Check-lists, reminder pop-ups and Franklin Covey notation on my planner, are all evidence of my effort to keep my life organized. Striving for orderly living is really my attempt at maximizing my efficiency, so that I might be able to maintain a relatively healthy work-life balance. Pre-law school, it was fairly straightforward to adhere to the rigors of my scheduling proclivities, mainly because my work schedule was predictable. In law school, and in legal scholarship, time-management becomes more art than science – making a balanced life seem elusive if not impossible (or sustainable for very long). As a “non-traditional student,” I often find myself juggling competing roles – school bleeds into home life in a way that work did not, and regrettably often, it is home life which pays the price.
The law requires, actually it demands, our full attention. To be successful in the world of legal scholarship, it seems that one must be willing to jump head-long into the depths of the law – no matter where (and when) you might emerge. The process is challenging, frustrating and invigoration all at once. The ability to immerse oneself in the abyss of legal analysis can be as blissful (or terrifying) as swimming in the expanse of the ocean. To tune into the law so completely that the pieces of the puzzle begin to take a coherent shape and solutions emerge is truly a pleasure and luxury. However, as I lose myself in the law, the bustle of life goes on around me. If I am not careful, life’s tendency towards entropy will be readily felt.
Different people have offered their advice on this issue, none of which is completely satisfying. Those in favor of prioritizing home over the law will be quick to point out that it will be my husband, not my law degree, who will cuddle up to me on the couch when we are advanced in years. I hear the argument: invest in the relationship over the degree, and it is compelling, though it gives short shrift to the simple truth that a legal career will provide a lifetime of challenge, growth and fulfillment. Others have likened the work-life balance to juggling: occasionally a ball will fall, but just pick it back up and keep juggling. While I like the analogy, I feel that there are some “balls” which simply shouldn’t be dropped. I think the balancing act is something we all must come to terms with for ourselves. For me, if possible, I should avoid juggling balls that may end up on the floor. I have found that there are some times when home must come first and there are some times that the law must come first. The principle is simple: maximize collective utility, though ascertaining how best to do this is increasingly complicated.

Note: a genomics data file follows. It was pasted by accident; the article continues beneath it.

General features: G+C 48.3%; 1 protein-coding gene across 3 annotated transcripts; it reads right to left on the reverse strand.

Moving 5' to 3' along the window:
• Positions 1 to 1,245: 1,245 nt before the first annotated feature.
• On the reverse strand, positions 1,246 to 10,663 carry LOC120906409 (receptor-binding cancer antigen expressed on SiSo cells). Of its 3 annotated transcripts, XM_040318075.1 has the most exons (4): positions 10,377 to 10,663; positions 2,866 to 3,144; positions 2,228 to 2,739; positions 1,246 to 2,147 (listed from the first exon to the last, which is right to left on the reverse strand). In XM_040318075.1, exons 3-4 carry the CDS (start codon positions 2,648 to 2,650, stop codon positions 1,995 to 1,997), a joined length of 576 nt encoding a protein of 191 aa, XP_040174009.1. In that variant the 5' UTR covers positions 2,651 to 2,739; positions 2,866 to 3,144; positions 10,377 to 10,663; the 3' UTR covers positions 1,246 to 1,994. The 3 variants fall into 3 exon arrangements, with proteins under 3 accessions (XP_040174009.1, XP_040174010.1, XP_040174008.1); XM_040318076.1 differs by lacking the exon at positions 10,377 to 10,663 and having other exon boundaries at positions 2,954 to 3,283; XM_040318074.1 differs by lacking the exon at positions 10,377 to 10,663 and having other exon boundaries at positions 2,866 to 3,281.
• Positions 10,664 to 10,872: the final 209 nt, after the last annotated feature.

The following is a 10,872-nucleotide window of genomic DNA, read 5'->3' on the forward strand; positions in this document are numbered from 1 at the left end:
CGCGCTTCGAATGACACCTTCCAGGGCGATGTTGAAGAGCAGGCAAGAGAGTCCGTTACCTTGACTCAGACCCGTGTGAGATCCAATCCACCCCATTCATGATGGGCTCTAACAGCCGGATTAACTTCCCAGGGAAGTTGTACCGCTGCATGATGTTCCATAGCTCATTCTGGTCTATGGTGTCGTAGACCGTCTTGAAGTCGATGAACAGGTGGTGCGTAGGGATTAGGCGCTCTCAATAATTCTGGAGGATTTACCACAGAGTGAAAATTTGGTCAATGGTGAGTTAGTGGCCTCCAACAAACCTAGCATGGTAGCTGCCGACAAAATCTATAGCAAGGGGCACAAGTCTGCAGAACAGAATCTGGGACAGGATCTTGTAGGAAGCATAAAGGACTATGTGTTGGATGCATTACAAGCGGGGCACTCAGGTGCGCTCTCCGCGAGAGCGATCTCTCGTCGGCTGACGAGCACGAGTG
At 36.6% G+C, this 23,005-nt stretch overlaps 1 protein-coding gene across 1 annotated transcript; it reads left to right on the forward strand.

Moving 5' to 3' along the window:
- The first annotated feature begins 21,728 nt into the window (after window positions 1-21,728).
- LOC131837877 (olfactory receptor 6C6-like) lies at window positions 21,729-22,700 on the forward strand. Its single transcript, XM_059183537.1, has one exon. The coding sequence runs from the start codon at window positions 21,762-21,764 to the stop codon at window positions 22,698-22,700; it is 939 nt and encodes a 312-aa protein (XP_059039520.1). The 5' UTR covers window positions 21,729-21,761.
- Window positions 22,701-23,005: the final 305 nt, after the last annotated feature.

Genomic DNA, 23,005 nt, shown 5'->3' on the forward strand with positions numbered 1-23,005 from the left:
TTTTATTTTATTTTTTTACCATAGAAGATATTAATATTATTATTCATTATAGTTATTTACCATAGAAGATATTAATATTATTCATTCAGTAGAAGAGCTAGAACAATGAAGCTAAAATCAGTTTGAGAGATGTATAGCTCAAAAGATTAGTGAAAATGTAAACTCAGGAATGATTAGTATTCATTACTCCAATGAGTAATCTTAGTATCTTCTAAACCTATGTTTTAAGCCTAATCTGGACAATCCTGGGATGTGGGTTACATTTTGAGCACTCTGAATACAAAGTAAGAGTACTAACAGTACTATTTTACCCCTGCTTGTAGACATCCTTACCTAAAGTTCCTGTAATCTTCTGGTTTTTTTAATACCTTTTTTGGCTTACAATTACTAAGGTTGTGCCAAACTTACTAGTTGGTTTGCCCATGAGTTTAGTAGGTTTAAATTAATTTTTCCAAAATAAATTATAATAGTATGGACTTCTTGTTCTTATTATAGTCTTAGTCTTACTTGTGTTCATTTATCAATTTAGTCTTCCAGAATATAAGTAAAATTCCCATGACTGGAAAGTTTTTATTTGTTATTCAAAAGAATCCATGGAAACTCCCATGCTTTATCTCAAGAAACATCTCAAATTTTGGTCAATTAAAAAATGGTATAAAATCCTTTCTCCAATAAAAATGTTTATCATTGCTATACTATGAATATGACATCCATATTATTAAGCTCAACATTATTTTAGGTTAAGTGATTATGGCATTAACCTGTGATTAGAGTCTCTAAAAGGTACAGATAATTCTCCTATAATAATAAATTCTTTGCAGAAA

It’s not going to get easier. Law school has yielded an unbalance for now, but it is still far more flexible than work. Once I begin a career and have children, I am sure I will yearn for the lazy days of law school. Viewed in that light, and in the interest of efficiency, if I can learn to better balance the unbalance now, the future may look more promising.